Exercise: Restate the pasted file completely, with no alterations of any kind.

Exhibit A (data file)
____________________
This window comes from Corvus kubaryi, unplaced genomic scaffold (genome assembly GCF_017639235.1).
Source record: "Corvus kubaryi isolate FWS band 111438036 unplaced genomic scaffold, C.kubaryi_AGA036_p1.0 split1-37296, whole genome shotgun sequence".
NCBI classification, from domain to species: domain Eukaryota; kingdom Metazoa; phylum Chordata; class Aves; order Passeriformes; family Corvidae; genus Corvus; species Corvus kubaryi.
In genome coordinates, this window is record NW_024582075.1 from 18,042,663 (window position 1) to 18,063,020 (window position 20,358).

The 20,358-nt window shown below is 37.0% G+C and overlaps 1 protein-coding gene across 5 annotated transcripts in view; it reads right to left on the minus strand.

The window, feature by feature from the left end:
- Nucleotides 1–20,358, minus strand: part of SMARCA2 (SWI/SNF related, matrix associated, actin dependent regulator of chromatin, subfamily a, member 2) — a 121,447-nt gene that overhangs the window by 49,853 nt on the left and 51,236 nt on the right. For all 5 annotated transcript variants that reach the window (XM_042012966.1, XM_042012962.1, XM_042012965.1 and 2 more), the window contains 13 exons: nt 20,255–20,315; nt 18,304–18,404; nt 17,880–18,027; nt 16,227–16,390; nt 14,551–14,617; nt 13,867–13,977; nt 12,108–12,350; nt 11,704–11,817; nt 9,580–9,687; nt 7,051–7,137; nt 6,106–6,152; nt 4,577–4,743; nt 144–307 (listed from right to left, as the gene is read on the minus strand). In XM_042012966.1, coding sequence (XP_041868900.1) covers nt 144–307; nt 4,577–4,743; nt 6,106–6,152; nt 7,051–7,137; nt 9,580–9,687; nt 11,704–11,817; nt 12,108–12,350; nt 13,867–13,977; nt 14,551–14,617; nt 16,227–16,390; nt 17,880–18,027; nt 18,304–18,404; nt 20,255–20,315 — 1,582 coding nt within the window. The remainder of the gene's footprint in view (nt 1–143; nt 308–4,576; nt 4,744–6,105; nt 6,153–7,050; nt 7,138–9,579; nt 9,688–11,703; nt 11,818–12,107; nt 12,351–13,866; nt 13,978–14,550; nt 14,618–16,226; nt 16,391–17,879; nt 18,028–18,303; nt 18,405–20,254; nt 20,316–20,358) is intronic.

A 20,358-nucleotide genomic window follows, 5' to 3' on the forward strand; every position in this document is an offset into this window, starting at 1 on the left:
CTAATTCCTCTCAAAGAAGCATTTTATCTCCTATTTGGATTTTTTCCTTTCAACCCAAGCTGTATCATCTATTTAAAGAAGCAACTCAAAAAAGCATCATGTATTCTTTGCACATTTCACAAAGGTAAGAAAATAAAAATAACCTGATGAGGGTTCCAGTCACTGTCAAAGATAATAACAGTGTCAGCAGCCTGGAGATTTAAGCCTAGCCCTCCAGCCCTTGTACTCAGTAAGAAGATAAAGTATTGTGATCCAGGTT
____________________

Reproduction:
This window comes from Corvus kubaryi, unplaced genomic scaffold (genome assembly GCF_017639235.1).
Source record: "Corvus kubaryi isolate FWS band 111438036 unplaced genomic scaffold, C.kubaryi_AGA036_p1.0 split1-37296, whole genome shotgun sequence".
NCBI classification, from domain to species: domain Eukaryota; kingdom Metazoa; phylum Chordata; class Aves; order Passeriformes; family Corvidae; genus Corvus; species Corvus kubaryi.
In genome coordinates, this window is record NW_024582075.1 from 18,042,663 (window position 1) to 18,063,020 (window position 20,358).

The 20,358-nt window shown below is 37.0% G+C and overlaps 1 protein-coding gene across 5 annotated transcripts in view; it reads right to left on the minus strand.

The window, feature by feature from the left end:
- Nucleotides 1–20,358, minus strand: part of SMARCA2 (SWI/SNF related, matrix associated, actin dependent regulator of chromatin, subfamily a, member 2) — a 121,447-nt gene that overhangs the window by 49,853 nt on the left and 51,236 nt on the right. For all 5 annotated transcript variants that reach the window (XM_042012966.1, XM_042012962.1, XM_042012965.1 and 2 more), the window contains 13 exons: nt 20,255–20,315; nt 18,304–18,404; nt 17,880–18,027; nt 16,227–16,390; nt 14,551–14,617; nt 13,867–13,977; nt 12,108–12,350; nt 11,704–11,817; nt 9,580–9,687; nt 7,051–7,137; nt 6,106–6,152; nt 4,577–4,743; nt 144–307 (listed from right to left, as the gene is read on the minus strand). In XM_042012966.1, coding sequence (XP_041868900.1) covers nt 144–307; nt 4,577–4,743; nt 6,106–6,152; nt 7,051–7,137; nt 9,580–9,687; nt 11,704–11,817; nt 12,108–12,350; nt 13,867–13,977; nt 14,551–14,617; nt 16,227–16,390; nt 17,880–18,027; nt 18,304–18,404; nt 20,255–20,315 — 1,582 coding nt within the window. The remainder of the gene's footprint in view (nt 1–143; nt 308–4,576; nt 4,744–6,105; nt 6,153–7,050; nt 7,138–9,579; nt 9,688–11,703; nt 11,818–12,107; nt 12,351–13,866; nt 13,978–14,550; nt 14,618–16,226; nt 16,391–17,879; nt 18,028–18,303; nt 18,405–20,254; nt 20,316–20,358) is intronic.

A 20,358-nucleotide genomic window follows, 5' to 3' on the forward strand; every position in this document is an offset into this window, starting at 1 on the left:
CTAATTCCTCTCAAAGAAGCATTTTATCTCCTATTTGGATTTTTTCCTTTCAACCCAAGCTGTATCATCTATTTAAAGAAGCAACTCAAAAAAGCATCATGTATTCTTTGCACATTTCACAAAGGTAAGAAAATAAAAATAACCTGATGAGGGTTCCAGTCACTGTCAAAGATAATAACAGTGTCAGCAGCCTGGAGATTTAAGCCTAGCCCTCCAGCCCTTGTACTCAGTAAGAAGATAAAGTATTGTGATCCAGGTT